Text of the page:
By Joseph Marasciullo
The Cinema Guild recently held its second annual 48-Hour Film Festival, where students were challenged to produce and premiere a short film in only two days. These constraints led the single presenting group to create a very unique feature.
Sewanee’s 48-Hour Film Festival seeks to be an outlet for creative expression. It serves as an excuse for the actors, writers, and directors to have fun exploring the medium of film. In this regard, the film presented at the showing was a true success.
Brant Lewis’s (C’19) In the Life Of was the only film presented to the audience during the film festival. The story follows college professor Dr. Sanders, played by Krystal Fowler (C’19), through a day in her life in which she is set upon by two forces.
First are her students, who exhibit a wide range of interest and disinterest, and second is an enthusiastic Febreeze salesman, played by Lewis. Students Barb, played by Katie Ray (C’21), and Doug, played by Sydnee Everhart (C’21), then proceed to disrupt the class so much that the documentary crew decides to film them instead.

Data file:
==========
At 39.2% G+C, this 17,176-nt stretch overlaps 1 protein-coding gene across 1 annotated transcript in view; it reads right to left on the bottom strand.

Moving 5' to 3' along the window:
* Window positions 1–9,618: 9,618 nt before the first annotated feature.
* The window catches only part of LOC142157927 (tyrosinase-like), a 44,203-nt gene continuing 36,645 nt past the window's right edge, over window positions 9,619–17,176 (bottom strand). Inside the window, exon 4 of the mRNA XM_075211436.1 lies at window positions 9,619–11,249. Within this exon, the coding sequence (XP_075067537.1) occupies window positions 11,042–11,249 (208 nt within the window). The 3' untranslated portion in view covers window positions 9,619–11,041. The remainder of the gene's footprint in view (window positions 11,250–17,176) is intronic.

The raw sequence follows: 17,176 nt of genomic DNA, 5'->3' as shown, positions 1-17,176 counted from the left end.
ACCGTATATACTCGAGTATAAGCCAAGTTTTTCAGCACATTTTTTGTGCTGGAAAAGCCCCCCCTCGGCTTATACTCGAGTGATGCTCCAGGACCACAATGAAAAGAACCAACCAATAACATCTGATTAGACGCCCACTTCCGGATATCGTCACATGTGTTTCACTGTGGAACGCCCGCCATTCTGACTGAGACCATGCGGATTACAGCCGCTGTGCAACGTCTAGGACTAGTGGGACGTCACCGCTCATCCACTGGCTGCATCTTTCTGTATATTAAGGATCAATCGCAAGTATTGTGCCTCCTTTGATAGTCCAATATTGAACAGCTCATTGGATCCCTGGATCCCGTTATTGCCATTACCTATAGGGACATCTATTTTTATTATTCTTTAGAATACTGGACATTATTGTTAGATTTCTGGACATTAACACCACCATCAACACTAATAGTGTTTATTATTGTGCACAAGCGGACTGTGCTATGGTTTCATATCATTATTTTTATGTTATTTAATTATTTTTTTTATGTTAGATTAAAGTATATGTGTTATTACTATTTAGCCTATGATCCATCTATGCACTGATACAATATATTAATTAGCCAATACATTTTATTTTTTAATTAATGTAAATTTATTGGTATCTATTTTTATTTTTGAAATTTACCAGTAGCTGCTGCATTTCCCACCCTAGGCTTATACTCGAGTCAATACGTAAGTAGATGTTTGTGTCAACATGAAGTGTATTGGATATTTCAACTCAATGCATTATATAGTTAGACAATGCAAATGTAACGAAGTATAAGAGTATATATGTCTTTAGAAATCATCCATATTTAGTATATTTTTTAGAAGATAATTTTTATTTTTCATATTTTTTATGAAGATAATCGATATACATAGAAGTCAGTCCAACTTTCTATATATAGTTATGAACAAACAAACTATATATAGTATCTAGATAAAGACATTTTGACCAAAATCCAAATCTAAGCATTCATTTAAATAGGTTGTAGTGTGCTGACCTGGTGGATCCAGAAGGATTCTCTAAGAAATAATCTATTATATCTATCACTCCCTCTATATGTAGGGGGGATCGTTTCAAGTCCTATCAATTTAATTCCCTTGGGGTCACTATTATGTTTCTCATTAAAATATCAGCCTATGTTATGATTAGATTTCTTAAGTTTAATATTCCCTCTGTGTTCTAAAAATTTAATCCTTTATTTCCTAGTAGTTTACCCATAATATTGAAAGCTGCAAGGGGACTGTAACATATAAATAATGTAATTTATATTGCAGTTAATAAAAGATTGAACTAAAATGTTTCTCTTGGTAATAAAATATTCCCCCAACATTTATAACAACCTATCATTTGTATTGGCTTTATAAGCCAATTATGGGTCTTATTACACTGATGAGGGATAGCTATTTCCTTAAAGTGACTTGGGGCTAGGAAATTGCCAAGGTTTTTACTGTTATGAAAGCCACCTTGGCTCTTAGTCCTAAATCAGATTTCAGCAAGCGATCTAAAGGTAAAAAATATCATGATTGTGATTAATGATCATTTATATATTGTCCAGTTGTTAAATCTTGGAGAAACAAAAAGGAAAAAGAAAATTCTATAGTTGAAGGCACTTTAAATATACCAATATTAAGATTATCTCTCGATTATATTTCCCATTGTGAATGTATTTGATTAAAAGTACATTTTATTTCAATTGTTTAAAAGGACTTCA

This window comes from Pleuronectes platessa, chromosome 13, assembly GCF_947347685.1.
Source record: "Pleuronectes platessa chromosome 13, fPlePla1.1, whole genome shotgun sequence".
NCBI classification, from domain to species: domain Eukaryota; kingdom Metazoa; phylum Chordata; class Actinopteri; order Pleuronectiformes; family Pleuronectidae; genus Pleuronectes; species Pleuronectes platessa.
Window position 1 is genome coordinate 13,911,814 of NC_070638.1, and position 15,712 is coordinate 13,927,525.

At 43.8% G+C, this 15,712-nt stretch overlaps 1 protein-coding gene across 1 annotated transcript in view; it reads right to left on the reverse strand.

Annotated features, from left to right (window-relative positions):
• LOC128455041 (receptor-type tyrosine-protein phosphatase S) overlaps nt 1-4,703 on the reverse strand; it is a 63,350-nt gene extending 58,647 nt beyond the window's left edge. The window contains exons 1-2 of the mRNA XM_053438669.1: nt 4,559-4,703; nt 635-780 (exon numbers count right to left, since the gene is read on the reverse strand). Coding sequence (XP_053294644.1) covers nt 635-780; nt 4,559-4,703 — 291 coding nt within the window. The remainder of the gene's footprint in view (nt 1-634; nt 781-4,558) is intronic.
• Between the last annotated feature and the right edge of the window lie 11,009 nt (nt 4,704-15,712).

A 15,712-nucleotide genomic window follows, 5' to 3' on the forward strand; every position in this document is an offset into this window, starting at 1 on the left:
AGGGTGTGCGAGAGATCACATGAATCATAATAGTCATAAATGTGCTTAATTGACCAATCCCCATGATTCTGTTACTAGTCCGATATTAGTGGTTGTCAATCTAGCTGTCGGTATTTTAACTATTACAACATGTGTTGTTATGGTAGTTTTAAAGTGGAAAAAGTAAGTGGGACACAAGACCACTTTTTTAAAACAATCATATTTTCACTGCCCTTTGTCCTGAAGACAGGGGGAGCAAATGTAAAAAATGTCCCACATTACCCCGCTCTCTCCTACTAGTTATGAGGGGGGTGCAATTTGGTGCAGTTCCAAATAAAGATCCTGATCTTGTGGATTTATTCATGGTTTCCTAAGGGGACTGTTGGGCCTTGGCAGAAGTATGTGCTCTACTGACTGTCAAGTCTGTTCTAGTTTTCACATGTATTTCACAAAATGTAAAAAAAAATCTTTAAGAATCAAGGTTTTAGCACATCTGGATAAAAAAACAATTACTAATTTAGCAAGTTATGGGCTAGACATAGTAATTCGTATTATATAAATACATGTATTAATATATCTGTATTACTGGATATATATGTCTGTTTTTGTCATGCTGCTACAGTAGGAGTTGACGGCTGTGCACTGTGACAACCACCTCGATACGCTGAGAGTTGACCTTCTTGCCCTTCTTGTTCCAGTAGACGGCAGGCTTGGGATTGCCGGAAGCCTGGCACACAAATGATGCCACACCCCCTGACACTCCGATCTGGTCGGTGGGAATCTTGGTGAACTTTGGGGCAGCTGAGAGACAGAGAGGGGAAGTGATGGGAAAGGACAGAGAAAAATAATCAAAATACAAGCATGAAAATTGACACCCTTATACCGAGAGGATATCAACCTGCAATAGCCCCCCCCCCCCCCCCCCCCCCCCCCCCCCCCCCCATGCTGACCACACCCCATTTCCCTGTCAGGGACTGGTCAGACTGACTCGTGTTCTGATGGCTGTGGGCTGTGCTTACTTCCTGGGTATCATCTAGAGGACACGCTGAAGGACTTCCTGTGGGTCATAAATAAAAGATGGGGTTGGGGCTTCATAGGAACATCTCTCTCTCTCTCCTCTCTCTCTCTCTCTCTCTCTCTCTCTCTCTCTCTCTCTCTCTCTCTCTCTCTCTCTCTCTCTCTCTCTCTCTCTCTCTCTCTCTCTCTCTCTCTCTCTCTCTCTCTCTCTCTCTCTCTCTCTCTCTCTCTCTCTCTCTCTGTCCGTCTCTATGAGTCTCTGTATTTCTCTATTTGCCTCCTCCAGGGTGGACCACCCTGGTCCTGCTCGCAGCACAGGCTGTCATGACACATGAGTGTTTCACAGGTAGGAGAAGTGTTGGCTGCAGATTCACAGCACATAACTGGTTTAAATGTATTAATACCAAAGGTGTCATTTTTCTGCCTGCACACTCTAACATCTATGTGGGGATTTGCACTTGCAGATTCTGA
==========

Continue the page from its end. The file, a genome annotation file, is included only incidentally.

Produced in only two days, the film wasn’t really open to deep interpretation. Lewis, however, did humor the questions regarding the overall nature and themes of the film, saying that a major theme of the film was the “routines we fall in during life.”
Lewis elaborated by saying that we manage to make life uninteresting by making it more methodical and understandable, yet at the same time we’re always faced with people who throw our lives into disarray, like the Febreeze salesman and Barb.
The event took place inside Blackman Auditorium, although the original venue was the Student Union Theatre. Though a second film was planned, the other group was unable to finish in time.
For the film that did show, a group of seven passionate students had to spend two full days attempting to make just 10 minutes of film. No matter what came up on the screen, it was a creative triumph, and that’s what the 48-Hour Film Festival is really about: creativity and self-expression.
Before rolling the oversized projector screen backup, Lewis spoke to the real nature of the festival, saying outright that his production was “not very serious, [but] instead it’s about flexing creative muscles and creating without fear of judgement.”